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EUMETSAT and the dust cover of the first history eChapter selector GavaghanCommunications

Meteorology, Meteorological, History

An IGO
monit-
oring
weather and
climate
change

HISTORY OF EUMETSAT, p10.

HISTORY OF EUMETSAT, p8.


p9.

Foreword


By Dr. Tillmann Mohr, Director-General of EUMETSAT
It is quite amazing to realise just what has been achieved since the uncertain days for meteorological satellites in the 1960s when Europe was beginning to explore the future of observing systems from space. In recent years technology has advanced by leaps and bounds, and so has the demand for observational data used by the meteorological and other scientific communities. Meteorological satellites have now taken their place alongside powerful computers as essential elements in national weather services.

I, like many of my contemporaries who were closely involved with European satellite meteorology and specifically the formation and development of EUMETSAT, am pleased to see this record of its history. In the early years of the Organisation I represented Germany as a Council delegate and as Chairman of the Policy Advisory Committee. This provided me with a valuable external perspective of the Organisation in its formative years while John Morgan was Director. A considerable amount of credit should go to him for steering EUMETSAT from its small but significant beginning in 1986 to what we see today. In 1995 I made the change from being a national representative to becoming the Director1 of EUMETSAT and am proud to have the opportunity to continue shaping the Organisation for the future.

Meteorologists worldwide are well known for their spirit of cooperation and this is clearly shown in the formation and evolution of EUMETSAT. Despite some heated debates over the years, the spirit of cooperation has always won the day. EUMETSAT is now an equal partner with other major meteorological satellite operators in the provision of long-term and reliable data to support weather forecasting and other related sciences.

This short history will provide the reader with an insight into the underlying scientific philosophies and political pressures that brought EUMETSAT into being and then on the road to maturity. We commissioned Helen Gavaghan, an established scientific writer, to research and prepare the text of this history because of her independence from European organisations and the politics involved with the creation and evolution of EUMETSAT. Our motive was to get an unbiased account that accurately reflects the unfolding scientific and political developments that shaped EUMETSAT into what it represents today.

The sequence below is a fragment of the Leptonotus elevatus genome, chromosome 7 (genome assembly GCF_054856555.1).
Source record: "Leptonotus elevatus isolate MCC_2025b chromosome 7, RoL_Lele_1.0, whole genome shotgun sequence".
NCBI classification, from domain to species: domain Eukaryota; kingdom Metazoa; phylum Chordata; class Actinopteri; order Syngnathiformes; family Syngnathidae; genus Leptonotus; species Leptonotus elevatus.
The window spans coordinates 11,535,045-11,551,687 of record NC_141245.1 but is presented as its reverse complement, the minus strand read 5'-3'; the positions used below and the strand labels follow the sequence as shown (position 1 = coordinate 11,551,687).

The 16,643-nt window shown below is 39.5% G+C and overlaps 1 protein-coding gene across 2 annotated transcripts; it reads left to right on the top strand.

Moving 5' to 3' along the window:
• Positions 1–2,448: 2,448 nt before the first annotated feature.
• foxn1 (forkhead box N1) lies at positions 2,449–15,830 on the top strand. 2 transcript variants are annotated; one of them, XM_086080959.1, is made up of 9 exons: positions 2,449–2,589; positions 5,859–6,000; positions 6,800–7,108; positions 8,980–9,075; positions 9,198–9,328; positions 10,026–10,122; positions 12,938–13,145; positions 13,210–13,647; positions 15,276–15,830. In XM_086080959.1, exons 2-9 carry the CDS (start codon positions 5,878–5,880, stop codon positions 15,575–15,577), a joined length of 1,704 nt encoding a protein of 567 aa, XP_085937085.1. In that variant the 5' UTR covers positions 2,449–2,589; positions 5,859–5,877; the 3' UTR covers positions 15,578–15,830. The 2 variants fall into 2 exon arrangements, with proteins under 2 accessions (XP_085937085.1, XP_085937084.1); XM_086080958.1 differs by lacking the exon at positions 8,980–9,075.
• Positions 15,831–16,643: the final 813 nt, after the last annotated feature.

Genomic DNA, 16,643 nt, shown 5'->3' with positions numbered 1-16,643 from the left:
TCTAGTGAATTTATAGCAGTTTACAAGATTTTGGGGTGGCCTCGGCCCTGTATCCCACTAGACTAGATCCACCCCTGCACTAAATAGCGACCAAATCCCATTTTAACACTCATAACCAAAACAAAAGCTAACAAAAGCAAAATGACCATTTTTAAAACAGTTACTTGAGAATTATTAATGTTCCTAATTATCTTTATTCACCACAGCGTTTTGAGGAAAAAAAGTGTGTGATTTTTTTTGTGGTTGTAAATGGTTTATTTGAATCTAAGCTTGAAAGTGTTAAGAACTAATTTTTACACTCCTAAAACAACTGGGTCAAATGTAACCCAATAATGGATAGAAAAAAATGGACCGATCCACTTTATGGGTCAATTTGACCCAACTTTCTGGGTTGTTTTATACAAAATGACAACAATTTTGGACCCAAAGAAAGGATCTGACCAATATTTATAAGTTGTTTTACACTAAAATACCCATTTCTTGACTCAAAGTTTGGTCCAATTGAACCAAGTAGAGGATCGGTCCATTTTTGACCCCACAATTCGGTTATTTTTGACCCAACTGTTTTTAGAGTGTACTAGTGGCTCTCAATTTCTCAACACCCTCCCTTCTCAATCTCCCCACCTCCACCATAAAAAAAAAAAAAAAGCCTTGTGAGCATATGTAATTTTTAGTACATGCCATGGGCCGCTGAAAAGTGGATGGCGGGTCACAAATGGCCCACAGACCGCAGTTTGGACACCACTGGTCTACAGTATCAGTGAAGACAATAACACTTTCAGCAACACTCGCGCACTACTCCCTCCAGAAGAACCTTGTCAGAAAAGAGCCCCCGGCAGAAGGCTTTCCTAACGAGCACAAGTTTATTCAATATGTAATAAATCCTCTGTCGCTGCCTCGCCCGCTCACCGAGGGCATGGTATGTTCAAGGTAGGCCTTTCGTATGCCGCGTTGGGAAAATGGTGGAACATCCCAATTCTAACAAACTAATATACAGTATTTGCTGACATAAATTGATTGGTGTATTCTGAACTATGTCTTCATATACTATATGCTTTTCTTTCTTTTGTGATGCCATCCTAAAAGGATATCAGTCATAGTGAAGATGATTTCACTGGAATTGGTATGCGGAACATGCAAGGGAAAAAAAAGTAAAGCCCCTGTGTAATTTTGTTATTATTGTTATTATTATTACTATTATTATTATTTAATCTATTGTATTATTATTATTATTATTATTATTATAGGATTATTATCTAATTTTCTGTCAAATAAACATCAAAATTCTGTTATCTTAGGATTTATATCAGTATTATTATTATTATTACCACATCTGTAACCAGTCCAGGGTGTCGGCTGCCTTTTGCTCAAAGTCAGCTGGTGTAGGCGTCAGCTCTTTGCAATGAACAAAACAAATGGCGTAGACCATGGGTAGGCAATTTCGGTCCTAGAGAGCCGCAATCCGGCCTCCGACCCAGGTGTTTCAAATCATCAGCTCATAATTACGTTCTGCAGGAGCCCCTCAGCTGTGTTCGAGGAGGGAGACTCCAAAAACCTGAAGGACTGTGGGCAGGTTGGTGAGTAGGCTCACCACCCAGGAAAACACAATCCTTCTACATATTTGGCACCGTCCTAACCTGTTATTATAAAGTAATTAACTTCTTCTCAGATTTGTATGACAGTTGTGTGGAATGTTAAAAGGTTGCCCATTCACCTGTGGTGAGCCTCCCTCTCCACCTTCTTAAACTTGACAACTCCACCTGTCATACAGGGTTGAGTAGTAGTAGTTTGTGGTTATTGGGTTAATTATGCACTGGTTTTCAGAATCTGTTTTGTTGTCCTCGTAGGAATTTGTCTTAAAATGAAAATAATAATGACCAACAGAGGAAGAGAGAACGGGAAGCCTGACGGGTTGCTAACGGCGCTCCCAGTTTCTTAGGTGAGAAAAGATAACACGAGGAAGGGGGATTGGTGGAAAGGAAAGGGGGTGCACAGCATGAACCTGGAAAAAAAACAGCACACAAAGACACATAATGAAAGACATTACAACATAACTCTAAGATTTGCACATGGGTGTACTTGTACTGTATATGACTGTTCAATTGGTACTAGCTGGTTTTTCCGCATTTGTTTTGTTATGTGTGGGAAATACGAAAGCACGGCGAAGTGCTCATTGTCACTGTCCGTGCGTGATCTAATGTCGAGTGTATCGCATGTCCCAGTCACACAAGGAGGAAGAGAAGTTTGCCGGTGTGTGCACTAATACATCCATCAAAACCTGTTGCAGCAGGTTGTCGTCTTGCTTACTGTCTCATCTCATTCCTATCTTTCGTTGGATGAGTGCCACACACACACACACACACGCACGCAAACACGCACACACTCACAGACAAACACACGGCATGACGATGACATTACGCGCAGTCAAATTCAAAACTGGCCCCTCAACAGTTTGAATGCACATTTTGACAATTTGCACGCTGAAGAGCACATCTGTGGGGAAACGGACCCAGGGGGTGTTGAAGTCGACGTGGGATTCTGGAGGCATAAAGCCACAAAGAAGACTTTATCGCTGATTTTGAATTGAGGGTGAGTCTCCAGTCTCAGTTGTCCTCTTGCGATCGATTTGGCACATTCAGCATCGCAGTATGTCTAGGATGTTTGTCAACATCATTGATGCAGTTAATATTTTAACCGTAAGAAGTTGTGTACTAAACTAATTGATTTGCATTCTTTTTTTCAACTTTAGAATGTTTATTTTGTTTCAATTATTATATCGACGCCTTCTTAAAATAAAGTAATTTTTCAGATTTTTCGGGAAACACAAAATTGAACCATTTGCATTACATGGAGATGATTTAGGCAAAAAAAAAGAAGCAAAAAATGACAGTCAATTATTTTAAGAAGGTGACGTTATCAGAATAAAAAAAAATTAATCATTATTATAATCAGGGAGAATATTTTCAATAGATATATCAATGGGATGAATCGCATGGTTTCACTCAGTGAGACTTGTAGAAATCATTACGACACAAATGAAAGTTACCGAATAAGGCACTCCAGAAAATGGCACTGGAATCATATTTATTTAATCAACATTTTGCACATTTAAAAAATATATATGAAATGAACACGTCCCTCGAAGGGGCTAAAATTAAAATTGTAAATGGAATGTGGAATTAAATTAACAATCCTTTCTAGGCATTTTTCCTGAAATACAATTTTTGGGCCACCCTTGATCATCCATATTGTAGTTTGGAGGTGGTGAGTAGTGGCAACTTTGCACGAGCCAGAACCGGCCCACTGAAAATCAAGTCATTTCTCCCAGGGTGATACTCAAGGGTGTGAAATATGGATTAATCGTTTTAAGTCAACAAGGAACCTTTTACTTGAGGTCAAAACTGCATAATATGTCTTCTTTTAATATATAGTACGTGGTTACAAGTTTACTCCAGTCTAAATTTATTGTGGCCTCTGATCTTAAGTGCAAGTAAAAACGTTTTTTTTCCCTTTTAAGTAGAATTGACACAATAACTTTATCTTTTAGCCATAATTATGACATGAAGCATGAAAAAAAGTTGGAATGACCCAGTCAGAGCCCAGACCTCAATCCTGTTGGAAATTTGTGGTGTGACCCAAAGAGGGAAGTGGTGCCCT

There is a point at which history becomes current and "live" activity. For this reason we have ended the account of the Meteosat Second Generation and EUMETSAT Polar System evolutions at the major milestones when these programmes were fully approved. Subsequent events will be recorded in a future edition of the EUMETSAT history. Finally, the account that follows should confirm for the reader that in the years since its launch in 1986, EUMETSAT has consolidated its position in the world of satellite meteorology and is here to stay.


1 - In November 2000, with the entry into force of EUMETSAT's amended Convention, the title changed to Director-General.

SEE ALSO| |

1. Meteorologists shed political shackles, a review of Declan Murphy's history of the first 25 years of EUMETSAT (2011), by Helen Gavaghan.


2. An interview in 2010 with Dr Tillman Mohr, a special advisor to the secretary general of the World Meteorological Organisation, in Science, People & Politics.

eChapter| |TOP

Contents

Preface

Foreword

Introduction

Ch.1

Ch.2

Ch.3

Ch.4

Ch.5

Ch.6

Ch.7

Ch.8

The History of EUMETSAT is available in English and French from EUMETSAT©.
First printed 2001. ISBN 92-9110-040-4

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Eumetsat meteorology meteorological artificial satellites
European Space Agency weather climate policy politics history

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